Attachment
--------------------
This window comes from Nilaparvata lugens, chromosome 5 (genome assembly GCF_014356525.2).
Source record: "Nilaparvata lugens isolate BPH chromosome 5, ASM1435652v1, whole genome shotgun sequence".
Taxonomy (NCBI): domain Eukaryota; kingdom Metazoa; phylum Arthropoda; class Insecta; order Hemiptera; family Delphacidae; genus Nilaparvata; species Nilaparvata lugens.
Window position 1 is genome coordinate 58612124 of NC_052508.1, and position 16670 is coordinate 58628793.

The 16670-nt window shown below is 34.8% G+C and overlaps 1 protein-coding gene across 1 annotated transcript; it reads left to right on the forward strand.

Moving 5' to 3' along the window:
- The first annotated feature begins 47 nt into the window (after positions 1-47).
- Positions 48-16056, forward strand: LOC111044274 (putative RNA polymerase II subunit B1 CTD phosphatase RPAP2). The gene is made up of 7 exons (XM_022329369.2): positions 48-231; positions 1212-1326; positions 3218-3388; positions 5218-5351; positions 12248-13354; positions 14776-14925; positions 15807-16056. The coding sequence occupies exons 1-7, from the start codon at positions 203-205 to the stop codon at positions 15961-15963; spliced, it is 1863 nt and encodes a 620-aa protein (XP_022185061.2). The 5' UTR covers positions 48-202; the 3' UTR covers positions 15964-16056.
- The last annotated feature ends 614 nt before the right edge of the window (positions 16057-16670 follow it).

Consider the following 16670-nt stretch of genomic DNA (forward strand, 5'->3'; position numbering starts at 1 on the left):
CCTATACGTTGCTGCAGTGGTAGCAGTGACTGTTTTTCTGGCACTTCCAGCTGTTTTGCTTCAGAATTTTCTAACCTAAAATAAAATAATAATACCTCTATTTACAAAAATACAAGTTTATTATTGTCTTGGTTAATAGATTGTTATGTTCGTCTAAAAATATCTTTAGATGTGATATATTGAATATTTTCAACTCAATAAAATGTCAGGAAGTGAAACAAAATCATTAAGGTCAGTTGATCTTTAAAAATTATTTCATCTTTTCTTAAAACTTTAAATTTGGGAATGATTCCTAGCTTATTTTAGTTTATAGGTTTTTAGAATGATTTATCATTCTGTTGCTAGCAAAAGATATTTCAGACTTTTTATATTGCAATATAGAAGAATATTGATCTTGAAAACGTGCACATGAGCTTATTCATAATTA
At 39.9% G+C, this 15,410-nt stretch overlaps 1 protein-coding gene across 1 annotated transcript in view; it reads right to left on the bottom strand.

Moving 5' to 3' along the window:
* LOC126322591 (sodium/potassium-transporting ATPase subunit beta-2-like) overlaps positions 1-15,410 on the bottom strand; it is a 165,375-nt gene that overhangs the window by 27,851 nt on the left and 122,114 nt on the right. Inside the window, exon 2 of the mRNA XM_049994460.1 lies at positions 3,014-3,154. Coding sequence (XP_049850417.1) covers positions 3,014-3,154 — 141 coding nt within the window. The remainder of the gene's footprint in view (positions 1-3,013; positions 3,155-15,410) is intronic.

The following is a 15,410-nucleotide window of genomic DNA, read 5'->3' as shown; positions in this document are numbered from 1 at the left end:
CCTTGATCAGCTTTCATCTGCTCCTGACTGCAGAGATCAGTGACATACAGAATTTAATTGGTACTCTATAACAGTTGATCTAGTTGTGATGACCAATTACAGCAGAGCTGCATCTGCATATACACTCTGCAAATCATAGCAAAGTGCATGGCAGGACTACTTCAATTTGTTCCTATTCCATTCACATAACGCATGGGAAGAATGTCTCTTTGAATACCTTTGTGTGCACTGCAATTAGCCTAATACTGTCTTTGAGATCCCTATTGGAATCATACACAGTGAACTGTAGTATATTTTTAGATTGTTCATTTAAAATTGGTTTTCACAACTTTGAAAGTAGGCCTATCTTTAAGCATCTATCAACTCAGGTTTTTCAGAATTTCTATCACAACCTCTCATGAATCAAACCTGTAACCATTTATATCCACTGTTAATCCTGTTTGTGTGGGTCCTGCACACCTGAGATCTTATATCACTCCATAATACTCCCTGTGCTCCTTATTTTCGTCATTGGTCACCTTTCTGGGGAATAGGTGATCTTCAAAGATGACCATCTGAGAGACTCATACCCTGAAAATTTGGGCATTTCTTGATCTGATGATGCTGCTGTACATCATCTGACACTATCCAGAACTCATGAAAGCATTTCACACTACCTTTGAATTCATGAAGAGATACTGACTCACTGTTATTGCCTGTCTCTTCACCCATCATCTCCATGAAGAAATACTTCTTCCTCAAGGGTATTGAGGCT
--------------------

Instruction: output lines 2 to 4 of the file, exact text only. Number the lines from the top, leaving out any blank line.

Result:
Source record: "Nilaparvata lugens isolate BPH chromosome 5, ASM1435652v1, whole genome shotgun sequence".
Taxonomy (NCBI): domain Eukaryota; kingdom Metazoa; phylum Arthropoda; class Insecta; order Hemiptera; family Delphacidae; genus Nilaparvata; species Nilaparvata lugens.
Window position 1 is genome coordinate 58612124 of NC_052508.1, and position 16670 is coordinate 58628793.